WATER QUALITY: Area students set pace

Schools playing roles in watershed cleanup

Michelle Monroe

By Michelle Monroe

Executive Editor

Just
The Facts

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SWANTON — In a change of pace for water quality meetings, attendees at a meeting sponsored by the Missisquoi River Basin Association Thursday night heard about education efforts at three area schools.

Students from St. Albans City School spoke of their work to create a rain garden at the school, and reduce erosion from Aldis Hill site of the Hard’ack Recreation Area. Educators from Bellows Free Academy in St. Albans and Sheldon Elementary School spoke about how they’ve incorporated lessons on Lake Champlain into their classes.

Team Renaissance, a seventh and eighth grade learning community at St. Albans City School, has been devising a rain garden to reduce runoff from the area where buses are parked. Currently, that runoff flows into a field used by students, explained Maisie Talbot and Victoria Wright.

Students researched plants, including conducting experiments, to determine which species would be best at making use of the stormwater and nutrients coming from the parking area.

The rain garden, designed with assistance from Stone Environmental, will be built this spring.

Sebastian Tatro, also of Team Renaissance, presented the students’ work on Hard’ack, located in St. Albans Town, where they have mapped erosion along the trail network.

“When people see water on the trail, they’ll kind of go around it, which will widen it,” said Tatro. The newly disturbed areas become vulnerable to erosion.

Weathering from water striking and then flowing off of the land also causes erosion, he explained. Students found one 200-foot stretch where weathering “had actually exposed some of the bedrock,” said Tatro.

The students applied for and received a $20,000 grant to repair the trails.

Tatro pointed out that water, and the sediment it carries, travel from the west side Aldis Hill (adjacent to Hard’ack) into the city’s storm drains and then into St. Albans Bay. Sediment is a source of the phosphorous which causes blue-green algae blooms. The blooms have created poor water quality in the lake.

The Team Renaissance project is a multi-year effort, explained Tatro, with new students picking upon the work done by graduating students.

Sheldon Principal Linda Keating brought a focus on place-based learning to the school when she took over three years ago. For fifth and sixth grade students, that has meant learning about Lake Champlain and the watershed.

MRBA director Alisha Sawyer took a camera to the school and asked students about the watershed and what can be done to reduce the runoff of pollutants into the lake. In a video shown at Thursday’s meeting, students spoke of manure injection (rather than spreading), the ban on spreading manure in the winter and planting trees along riverbanks.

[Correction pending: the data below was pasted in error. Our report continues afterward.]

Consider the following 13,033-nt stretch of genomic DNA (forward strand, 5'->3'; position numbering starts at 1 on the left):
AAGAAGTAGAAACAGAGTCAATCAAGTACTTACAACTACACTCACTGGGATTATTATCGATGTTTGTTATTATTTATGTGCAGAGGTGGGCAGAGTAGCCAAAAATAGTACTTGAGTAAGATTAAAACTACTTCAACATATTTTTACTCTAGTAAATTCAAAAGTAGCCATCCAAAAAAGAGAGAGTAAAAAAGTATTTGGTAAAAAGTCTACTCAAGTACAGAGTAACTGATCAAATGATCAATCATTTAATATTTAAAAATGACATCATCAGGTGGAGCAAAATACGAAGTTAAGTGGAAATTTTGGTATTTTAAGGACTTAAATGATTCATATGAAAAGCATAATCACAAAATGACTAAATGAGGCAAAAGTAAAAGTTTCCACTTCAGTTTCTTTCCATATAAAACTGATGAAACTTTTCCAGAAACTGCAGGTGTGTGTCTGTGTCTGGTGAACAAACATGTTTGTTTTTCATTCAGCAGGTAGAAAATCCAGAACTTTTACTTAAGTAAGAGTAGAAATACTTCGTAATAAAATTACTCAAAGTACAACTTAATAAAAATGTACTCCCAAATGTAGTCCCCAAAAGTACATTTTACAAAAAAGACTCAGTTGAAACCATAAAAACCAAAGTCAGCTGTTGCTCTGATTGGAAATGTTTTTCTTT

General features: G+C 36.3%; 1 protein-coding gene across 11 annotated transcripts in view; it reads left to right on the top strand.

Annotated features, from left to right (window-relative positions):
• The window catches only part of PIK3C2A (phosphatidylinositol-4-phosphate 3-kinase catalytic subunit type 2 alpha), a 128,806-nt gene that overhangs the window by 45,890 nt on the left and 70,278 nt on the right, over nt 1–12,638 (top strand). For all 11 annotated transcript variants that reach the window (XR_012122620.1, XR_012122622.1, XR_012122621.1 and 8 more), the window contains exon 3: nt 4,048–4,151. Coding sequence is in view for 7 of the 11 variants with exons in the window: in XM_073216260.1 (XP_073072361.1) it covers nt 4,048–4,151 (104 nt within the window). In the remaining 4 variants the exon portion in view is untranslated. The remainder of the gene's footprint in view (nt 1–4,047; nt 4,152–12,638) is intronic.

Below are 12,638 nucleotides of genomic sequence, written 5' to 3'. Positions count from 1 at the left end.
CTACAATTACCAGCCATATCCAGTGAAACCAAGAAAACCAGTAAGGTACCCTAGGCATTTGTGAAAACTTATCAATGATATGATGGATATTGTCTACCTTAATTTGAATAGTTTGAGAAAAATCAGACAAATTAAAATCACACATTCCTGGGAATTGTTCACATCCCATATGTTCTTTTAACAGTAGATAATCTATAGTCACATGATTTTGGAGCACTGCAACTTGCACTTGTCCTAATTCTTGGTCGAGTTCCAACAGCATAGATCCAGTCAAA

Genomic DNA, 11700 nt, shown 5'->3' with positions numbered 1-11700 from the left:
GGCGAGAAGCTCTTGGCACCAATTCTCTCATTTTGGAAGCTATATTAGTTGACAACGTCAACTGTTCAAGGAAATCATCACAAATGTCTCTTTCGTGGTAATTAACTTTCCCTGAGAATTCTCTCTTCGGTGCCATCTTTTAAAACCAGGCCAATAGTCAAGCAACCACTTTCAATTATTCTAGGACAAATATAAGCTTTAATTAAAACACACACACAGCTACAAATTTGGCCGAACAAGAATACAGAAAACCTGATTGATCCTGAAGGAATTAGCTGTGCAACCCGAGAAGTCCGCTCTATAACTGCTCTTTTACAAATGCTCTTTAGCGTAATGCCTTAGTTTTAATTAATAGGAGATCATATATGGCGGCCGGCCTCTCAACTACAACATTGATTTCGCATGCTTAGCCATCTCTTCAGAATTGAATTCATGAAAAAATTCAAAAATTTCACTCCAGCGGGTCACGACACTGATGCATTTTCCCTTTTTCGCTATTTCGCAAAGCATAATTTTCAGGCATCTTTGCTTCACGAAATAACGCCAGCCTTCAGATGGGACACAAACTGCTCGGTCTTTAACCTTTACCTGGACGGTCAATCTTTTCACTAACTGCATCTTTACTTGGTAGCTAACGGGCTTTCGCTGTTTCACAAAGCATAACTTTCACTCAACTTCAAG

They also talked of things residents can do such as washing cars on grass so the water and soap are absorbed into the ground and scooping up dog poop, which contains phosphorous.

Sheldon teacher Lauri Boudreau explained that standards required students to learn about ancient civilizations, particularly ancient Egypt and the role of the Nile River in its culture. Sheldon teachers decided to look at the Abenaki and the Missisquoi River instead.

Students were required to do research and write persuasive writing pieces on how to reduce pollution in the lake and its tributaries. “A lot of the kids are connected to farmers and they value their work,” said Boudreau. “And they also value the lake.”

Sheldon students took a bus trip along the Missisquoi River starting in Richford. Many of them were familiar with parts of the river, but “other kids had never really been out and looked at the river before,” said Boudreau.

Students at BFA also researched water quality as part of a Vermont Studies class last year in an approach to education known as project-based learning, explained social studies teacher Jeff Moulton.

The entire class chose to look at water quality, but each looked at different aspects of the issue. Many of the projects focused not just on causes of the problem, but possible solutions. For example, one student created a five-year plan for reducing the impact of BFA itself on the lake.

Other students looked at the possibility of building a rain garden to reduce runoff from BFA’s parking lot, while another group examined hot spots for pollution in the school neighborhood.

Students were required to write a paper describing their research, as well as a presentation of the research itself.

Area experts served as resources for the students and attended the students’ presentations, which Moulton said were some of the best he had ever seen. When he asked the students, he was told it was one thing to do a presentation for a teacher and peers, “It’s another thing to do it when experts are in the room.”

Work on the projects has continued, with the students who worked on the rain garden searching for funds to build it, and other students picking up the implementation of the five-year plan to reduce BFA’s impact on the lake after the student who drafted it graduated.

“Project-based learning doesn’t stop at the end of the semester,” said Moulton.

Kurt Valenta, of Sheldon, who works with area schools on science and nature education, also spoke. He has taken over the Bugs Works program offered by MRBA and originally created by John Little, of Montgomery.

In Bug Works children learn about the insects, which live in area rivers. A decline in insect life is one of the signs that a waterway is impaired and seeing rivers too polluted to support insect life has an impact on children, suggested Valenta.

“It’s when we start with the little guys ad the grow up with it, that’s how we make change,” he said.